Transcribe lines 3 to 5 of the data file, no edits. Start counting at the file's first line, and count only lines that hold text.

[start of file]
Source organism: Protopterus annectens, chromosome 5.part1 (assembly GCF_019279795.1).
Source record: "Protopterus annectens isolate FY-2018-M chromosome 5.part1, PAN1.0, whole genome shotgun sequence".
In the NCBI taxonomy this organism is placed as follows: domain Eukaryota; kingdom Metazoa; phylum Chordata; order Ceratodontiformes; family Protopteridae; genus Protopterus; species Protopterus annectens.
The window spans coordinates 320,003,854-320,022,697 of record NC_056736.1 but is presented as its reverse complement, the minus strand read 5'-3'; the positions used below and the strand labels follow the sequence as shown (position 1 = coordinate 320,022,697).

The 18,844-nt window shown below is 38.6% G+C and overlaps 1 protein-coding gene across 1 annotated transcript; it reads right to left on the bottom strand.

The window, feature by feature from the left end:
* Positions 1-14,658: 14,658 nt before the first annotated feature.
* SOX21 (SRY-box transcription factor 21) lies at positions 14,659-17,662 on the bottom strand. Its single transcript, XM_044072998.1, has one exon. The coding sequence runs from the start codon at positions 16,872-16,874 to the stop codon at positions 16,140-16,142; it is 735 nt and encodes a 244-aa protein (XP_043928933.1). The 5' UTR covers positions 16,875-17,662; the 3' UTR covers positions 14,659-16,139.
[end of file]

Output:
In the NCBI taxonomy this organism is placed as follows: domain Eukaryota; kingdom Metazoa; phylum Chordata; order Ceratodontiformes; family Protopteridae; genus Protopterus; species Protopterus annectens.
The window spans coordinates 320,003,854-320,022,697 of record NC_056736.1 but is presented as its reverse complement, the minus strand read 5'-3'; the positions used below and the strand labels follow the sequence as shown (position 1 = coordinate 320,022,697).

The 18,844-nt window shown below is 38.6% G+C and overlaps 1 protein-coding gene across 1 annotated transcript; it reads right to left on the bottom strand.